M. Ward - Magic Trick (Live on MPR 9-5-2006)

Finally, this song. I think I've posted it a couple of times over the last year, but once you listen to it, you'll forgive me.

M Ward, Jim James & Conor Oberst - Girl Of The North Country (Bob Dylan)

Sir Links-A-Lot (8/15/08)

More links from a member of King Arthur's Knights of the Blogosphere (that was really cheesy).

If you read Kenny K, I mean ever read Kenny K, please read this article on Twitter. It's not spectacular but Twitter is a phenomena that you need to be aware of and try.

Is Obama the End of Black Politics, the NY Times asks (a week after the New Yorker springs the subject) and Kenny K covers it here. Thanks for sending Beth. I'm not really sure about the answer to the question, but I think the analogy to Irish or Italian political machines disappearing into the broader collective is interesting.

Personally, I don't find it surprising that "Black" politicians didn't recognize the disruptive force that Obama would become. I believe (alert, my opinion) that politicians are essentially risk averse, so you can't expect them to recognize an "Innovators Dilemma" situation and capitalize on it. Second, once they did recognize what Obama was, they defaulted to seeing him as a threat to their power position instead of working with him. This is what every giant corporation does when it sees an Innovator Dilemma situation. The Clintons were safe for the old guard because they had the relationships, and with the Clinton's, those politicians dictated what was going to get done. This is the equivalent of milking profit streams in the corporate world, pretending like the new guy won't eat your lunch. Simple as that.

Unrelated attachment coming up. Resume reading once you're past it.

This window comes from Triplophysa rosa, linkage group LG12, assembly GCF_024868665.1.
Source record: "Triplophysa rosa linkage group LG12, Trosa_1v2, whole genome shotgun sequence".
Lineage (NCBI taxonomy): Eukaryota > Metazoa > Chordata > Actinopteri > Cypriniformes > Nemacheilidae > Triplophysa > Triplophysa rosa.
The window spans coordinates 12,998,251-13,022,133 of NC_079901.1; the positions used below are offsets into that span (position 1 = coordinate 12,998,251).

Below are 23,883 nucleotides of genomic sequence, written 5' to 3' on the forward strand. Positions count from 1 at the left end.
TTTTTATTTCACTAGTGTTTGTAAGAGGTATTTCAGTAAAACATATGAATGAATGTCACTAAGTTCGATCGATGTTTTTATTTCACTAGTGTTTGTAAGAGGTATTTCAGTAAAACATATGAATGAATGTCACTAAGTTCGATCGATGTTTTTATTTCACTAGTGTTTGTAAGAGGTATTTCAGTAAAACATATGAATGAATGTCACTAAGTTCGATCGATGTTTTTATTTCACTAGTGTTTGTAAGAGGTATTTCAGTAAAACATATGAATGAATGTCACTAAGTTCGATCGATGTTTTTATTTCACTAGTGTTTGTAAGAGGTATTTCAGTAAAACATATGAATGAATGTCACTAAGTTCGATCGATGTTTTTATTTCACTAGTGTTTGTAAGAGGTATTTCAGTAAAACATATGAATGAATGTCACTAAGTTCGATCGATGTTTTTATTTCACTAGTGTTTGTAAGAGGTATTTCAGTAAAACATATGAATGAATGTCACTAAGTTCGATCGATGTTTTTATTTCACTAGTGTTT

Thursday, August 14, 2008

OakTree's Memo

I loved, loved I tell you, the Oaktree Capital memo that Taylor Meyer (making his Kenny K debut) sent over to me last week. Within hours, I received it from Hegs and a couple other friends too. Who says we need newspapers. When people like Howard Marks, a incredibly successful investor, go on the record through their own memos, the investing world becomes a better place. The way financial scoops are usually broken is through hardcore investigative work by value oriented mutual or hedge funds like Oaktree, who then tip off a reporter, who then verifies the information.

My favorite clip:
Capitalism can produce great results, but participants have to be allowed to both win and lose. If they aren’t, they come to believe the only possible outcomes are winning or, at worst, breaking even. Good business decisions can be made only if the hope for gain is balanced by the fear of loss. The latter must not be eliminated. The system must be allowed to work. Of course, this has to be balanced against the desire to prevent catastrophes, necessitating some very difficult choices.

Anyhoo, this is a "must read". Please site down and read it. Marks took the time to write it, and the investing world only becomes a better place, if people like us read it.